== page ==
In an ever-evolving, globalized society, the importance of receiving a comprehensive education can never be undervalued. For many people in Buenos Aires, competing in a global market means learning English. However, access to English classes is not universal in this city; many families have to pay for their children to attend English language classes. For some families this is a great financial burden, but also an investment for the future of their children.
This past month, CEA offered an opportunity to work with some of the children who attend English classes in the same building as CEA study abroad classes are held. This was a wonderful opportunity not only to engage with the culture and people of Buenos Aires more, but also to give back to the city that has welcomed me with open arms. In small groups, we took turns planning story time for the children to enjoy before their classes began. Each group chose a book to read aloud in English that included vocabulary that we would teach the kids, and each group planned an activity for after story time.
When story time rolled around, eight kids, dressed in their adorable school uniforms, nervously entered the library. As they sat in a semi-circle they watched our every move with such curiosity it was if we were about preform in a circus not just read them a story. Apparently, hearing English being spoken by actual “gringas” is somewhat of an odd commodity because the first few words out of our mouths were met with shock and awe, but as we began to read all of that changed. We chanted, laughed, danced, hissed and roared our way through a story about a snake traveling through a jungle. After the story we all practiced the noises of the animals that we saw in the book so that the children could pair the word in English with the universal sound of that same animal. We ended our story time with coloring and candy because we all know the true key to successfully working with kids is to at some point involve candy in the activity.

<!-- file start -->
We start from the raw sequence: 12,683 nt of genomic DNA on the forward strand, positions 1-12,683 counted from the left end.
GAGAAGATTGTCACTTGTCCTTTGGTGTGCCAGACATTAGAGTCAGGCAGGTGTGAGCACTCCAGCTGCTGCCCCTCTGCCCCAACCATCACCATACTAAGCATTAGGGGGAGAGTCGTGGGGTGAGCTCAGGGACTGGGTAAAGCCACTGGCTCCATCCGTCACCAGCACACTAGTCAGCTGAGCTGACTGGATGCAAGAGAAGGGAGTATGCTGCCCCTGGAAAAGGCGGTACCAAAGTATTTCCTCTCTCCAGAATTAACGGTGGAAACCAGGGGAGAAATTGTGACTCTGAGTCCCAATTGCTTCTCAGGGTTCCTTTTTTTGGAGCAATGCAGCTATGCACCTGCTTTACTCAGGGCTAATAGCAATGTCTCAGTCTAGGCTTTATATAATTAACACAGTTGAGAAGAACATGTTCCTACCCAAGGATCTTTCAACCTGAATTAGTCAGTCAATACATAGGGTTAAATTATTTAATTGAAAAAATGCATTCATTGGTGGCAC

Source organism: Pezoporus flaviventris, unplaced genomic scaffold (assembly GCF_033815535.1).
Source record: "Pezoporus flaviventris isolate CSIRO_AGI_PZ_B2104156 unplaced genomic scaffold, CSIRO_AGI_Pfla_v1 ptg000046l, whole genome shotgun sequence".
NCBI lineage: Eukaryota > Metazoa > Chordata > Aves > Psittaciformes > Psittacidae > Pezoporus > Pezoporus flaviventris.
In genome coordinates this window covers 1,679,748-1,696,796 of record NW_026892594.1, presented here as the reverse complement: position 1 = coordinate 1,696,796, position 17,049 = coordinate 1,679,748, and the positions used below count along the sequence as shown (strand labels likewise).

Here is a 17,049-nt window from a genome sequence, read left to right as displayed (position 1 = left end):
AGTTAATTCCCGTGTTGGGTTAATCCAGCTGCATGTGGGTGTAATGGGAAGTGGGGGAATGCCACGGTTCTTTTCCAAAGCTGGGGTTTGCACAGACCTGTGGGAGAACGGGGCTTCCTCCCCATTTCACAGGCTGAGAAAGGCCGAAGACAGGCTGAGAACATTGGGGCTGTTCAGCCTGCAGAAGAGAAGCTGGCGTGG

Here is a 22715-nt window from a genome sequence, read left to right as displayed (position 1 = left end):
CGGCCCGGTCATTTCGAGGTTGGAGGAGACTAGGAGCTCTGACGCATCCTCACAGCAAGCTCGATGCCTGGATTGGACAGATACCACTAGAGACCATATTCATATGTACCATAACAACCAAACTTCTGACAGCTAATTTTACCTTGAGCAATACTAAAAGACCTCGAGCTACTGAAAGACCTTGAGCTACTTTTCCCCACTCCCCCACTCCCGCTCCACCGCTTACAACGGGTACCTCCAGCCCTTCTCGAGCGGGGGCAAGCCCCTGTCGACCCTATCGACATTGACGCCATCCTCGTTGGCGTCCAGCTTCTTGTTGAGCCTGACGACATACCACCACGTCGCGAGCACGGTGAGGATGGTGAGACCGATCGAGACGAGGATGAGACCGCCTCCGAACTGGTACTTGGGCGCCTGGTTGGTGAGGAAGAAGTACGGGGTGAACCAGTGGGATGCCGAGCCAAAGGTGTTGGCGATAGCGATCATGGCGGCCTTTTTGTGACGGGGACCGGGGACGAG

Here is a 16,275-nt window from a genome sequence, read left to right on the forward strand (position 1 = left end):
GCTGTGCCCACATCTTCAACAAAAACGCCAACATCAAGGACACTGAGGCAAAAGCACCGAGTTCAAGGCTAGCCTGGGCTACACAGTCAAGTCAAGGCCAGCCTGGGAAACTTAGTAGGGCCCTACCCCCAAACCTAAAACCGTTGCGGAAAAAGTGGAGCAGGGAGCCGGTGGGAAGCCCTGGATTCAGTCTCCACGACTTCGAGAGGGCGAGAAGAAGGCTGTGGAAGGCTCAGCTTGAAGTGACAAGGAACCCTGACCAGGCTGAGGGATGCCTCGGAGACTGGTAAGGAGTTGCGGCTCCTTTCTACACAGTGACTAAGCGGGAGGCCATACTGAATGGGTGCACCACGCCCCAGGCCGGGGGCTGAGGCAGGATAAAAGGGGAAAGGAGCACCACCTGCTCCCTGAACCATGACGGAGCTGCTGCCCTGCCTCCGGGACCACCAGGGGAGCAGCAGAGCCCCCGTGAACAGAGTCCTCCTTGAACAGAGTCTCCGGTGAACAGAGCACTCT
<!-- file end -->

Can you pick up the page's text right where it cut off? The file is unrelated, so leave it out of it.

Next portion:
All in all is was such an endearing experience being able to interact with children, plus for some reason kids that are speaking Spanish are 10 times cuter than kids speaking English. I left volunteering that night with a rejuvenated sense of purpose. All of those kids were ecstatic to learn even just five new animals in English that day. I remember when I started taking Spanish classes seven years ago, every day I would come home enjoyed that I knew more and more vocab. In the hustle and bustle of college life it is easy to lose that giddiness. Every new chapter of vocab is just more memorizing that I have to get through in preparation for an exam. When in reality these kids showed me that learning a language is an investment in your future, it does involve sacrifices, but that doesn’t mean it still can’t be fun along the way.
Maggie Luehrs is the Fall 2014 CEA MOJO in Buenos Aires, Argentina. She is currently a junior at Colorado State University.
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